With computerized paint/stain tinting I’m not so sure how much I need to worry about making sure the color from one can, matches the next bucket. BUT to be on the safe side I am using an *old school* trick of reserving a portion of the first can to mix with the new can to hopefully find a blend which is as close to an exact match as possible. FYI paint/stain is sold here by the litre. And in our case for large jobs it’s arriving in a 9l metal can – which would be about 2.5 gallons. Somehow despite my best efforts, I doubt I’m getting enough stain on the boards. Once that final bucket can be located and the end portion covered, I do plan to add a second coat to the entire west facing side. This is the side that we can see from inside the house and the side which will bear the brunt from the sun and rain.  Hopefully, that final bucket materializes soon while the weather stays good for painting!

Now, I have a question for our readers! What color would you paint the concrete foundation?

  1. same color it is, but a fresh coat – battleship gray
  2. black
  3. red like the wooden portion
  4. some other color -WHAT color?

Presently, the house foundation is also that same battleship gray, and in a few cases on the new construction portion still needs to be plastered before it can be painted. Eventually, the entire foundation on the house and the shed will be painted to match. What color to choose??

In this picture you can see the difference a fresh coat of stain will have when we tackle re-staining the house next year. Peeking out just at the bottom of the frame is the concrete bock foundation which needs plastering. I cannot say which is easier, staining a naked board or re-staining one previously stained. Does anyone know, or even want to know?! The thing is, everyone who owns a home eventually finds out, one way or another; Whether you are staining or painting, eventually every house gets covered in something, unless you’ve opted for vinyl or aluminum siding.

Did I forget to mention that about the same time all this has been going on, I got the notice about my bulb order arriving?? I am a compulsive bulb orderer. It is way too easy & so much fun to select & order bulbs, and much, much less fun to plant them! I did nip my order by 50 bulbs, thus reducing it to 655. Nevertheless, it took a whole day to get them all in the ground. One spot where we used to have steps leading to the roadside was reverted to slope last year, and I took an opportunity to smother that whole area with bulbs. It was an easy place to deposit a couple hundred varieties! But still so many to plant! Tucking the last ones in was a very satisfying feeling!!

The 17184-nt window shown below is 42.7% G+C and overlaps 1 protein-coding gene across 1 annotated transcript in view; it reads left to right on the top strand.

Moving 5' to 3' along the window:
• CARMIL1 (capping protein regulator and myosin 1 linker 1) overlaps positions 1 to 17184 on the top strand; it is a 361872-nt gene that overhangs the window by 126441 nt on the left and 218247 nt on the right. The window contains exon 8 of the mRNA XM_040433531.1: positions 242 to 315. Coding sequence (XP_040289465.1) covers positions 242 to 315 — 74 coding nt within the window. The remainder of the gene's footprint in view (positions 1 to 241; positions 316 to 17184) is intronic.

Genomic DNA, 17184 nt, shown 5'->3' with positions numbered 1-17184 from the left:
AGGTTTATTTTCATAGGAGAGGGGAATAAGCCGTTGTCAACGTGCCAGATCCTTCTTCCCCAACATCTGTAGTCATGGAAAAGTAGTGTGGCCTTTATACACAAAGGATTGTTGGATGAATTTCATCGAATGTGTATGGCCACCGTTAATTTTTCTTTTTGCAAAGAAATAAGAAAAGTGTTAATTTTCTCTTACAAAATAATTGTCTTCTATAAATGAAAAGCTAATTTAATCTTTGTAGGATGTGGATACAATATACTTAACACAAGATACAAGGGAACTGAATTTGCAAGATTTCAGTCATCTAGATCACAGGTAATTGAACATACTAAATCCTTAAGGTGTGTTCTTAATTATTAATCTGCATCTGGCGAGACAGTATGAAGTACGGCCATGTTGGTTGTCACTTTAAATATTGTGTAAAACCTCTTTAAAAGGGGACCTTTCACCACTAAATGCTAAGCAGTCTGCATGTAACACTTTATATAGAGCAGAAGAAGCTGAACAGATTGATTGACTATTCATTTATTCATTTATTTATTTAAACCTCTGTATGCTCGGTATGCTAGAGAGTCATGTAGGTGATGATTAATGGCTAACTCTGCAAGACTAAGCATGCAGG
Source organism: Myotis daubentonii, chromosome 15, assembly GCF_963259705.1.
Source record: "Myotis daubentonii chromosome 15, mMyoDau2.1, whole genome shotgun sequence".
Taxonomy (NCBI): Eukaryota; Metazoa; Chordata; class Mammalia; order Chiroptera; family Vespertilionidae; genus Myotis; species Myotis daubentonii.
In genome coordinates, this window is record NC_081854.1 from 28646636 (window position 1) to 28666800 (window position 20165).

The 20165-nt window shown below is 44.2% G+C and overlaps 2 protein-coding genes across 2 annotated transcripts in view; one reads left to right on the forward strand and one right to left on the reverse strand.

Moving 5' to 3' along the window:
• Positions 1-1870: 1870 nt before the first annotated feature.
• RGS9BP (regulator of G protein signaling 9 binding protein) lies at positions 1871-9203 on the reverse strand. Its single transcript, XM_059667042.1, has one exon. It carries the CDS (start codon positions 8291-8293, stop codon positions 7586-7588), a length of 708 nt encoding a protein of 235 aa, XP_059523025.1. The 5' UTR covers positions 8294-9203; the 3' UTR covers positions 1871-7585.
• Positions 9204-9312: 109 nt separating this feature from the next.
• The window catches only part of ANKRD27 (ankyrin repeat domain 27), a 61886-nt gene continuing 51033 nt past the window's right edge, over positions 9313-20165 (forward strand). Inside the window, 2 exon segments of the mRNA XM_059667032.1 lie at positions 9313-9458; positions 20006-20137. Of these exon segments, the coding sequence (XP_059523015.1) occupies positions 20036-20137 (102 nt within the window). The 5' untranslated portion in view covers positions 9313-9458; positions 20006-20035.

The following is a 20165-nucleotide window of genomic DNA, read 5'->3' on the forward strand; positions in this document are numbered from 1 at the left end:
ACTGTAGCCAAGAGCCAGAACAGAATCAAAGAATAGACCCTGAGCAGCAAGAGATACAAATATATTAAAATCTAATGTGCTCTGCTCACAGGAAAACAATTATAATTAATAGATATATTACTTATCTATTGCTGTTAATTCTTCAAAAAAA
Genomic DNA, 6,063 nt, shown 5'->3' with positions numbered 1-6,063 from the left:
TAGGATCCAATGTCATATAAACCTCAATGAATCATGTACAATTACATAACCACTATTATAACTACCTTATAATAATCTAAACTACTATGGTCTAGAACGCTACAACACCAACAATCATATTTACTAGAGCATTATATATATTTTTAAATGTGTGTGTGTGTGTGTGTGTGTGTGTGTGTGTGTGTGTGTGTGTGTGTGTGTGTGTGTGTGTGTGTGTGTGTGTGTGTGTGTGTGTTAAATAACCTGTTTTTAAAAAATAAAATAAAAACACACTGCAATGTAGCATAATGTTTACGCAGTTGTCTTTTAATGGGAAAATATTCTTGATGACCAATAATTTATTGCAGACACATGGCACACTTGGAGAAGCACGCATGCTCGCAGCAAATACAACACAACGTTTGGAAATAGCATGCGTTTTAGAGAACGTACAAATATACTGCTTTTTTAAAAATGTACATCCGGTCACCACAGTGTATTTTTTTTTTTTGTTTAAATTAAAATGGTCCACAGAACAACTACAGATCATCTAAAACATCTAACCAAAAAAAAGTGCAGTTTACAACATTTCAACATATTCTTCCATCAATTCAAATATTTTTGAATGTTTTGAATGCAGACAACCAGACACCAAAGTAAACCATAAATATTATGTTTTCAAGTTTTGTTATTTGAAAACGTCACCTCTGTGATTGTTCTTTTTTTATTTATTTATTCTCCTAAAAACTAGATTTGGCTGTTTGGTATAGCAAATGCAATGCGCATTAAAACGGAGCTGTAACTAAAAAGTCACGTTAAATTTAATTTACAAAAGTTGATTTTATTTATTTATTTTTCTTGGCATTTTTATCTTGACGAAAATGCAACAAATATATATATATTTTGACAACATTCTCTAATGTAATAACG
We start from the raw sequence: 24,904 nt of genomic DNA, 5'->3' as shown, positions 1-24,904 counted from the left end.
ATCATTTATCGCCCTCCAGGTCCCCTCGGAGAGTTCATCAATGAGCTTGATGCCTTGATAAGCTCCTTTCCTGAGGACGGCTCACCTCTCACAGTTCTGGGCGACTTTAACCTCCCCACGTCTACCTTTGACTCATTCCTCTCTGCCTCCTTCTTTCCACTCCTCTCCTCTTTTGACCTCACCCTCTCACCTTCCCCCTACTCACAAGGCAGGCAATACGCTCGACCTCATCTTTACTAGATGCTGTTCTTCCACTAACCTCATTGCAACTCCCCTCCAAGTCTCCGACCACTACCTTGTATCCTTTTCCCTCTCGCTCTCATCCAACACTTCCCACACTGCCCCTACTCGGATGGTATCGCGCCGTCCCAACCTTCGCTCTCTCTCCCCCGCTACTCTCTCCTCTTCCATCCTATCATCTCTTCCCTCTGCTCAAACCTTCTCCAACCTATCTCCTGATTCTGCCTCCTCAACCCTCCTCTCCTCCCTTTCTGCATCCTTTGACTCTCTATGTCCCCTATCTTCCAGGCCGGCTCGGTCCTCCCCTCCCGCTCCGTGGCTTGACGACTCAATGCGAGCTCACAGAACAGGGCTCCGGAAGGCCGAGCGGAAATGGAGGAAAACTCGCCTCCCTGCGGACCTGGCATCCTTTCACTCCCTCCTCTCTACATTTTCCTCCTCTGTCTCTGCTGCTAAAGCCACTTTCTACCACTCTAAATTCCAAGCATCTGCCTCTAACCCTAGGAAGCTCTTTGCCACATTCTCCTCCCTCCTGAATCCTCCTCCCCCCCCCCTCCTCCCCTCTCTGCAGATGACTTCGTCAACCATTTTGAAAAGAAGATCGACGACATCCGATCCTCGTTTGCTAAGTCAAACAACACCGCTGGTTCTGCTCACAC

Things are looking pretty good in the garden despite the lack of rain, (except those Mustila hydrangeas & the Pinky Winky) The blue skies have been welcome and the daytime temps were close to 20c most of last week.  The colors of leaves on plants as well as trees has undertaken a dramatic change over the last couple of weeks.  They seem to know, despite a few unusually warm tantalizing days that *winter is coming* and just around the corner. Already the ground is beginning to look more like, a ‘job to do’ rather than a green space to enjoy. Getting the rakes out is one of my least favorite garden chores. There are just way too many leaves, and most, if not all aren’t even from trees on our side of the fence! At least with the warm weather, I was able to keep the grass in good nick. Very tidy and the edges got re-done recently too, which adds so much to the overall aesthetic. I like a well-kept yard!

Enjoy the following highlights – they are fleeting! First a lovely Limelight hydrangea and heuchera in the back roadside garden. Below Ghislaine de Feligonde climbing rose

Until next time dear friends! ❤ Vanha Talo Suomi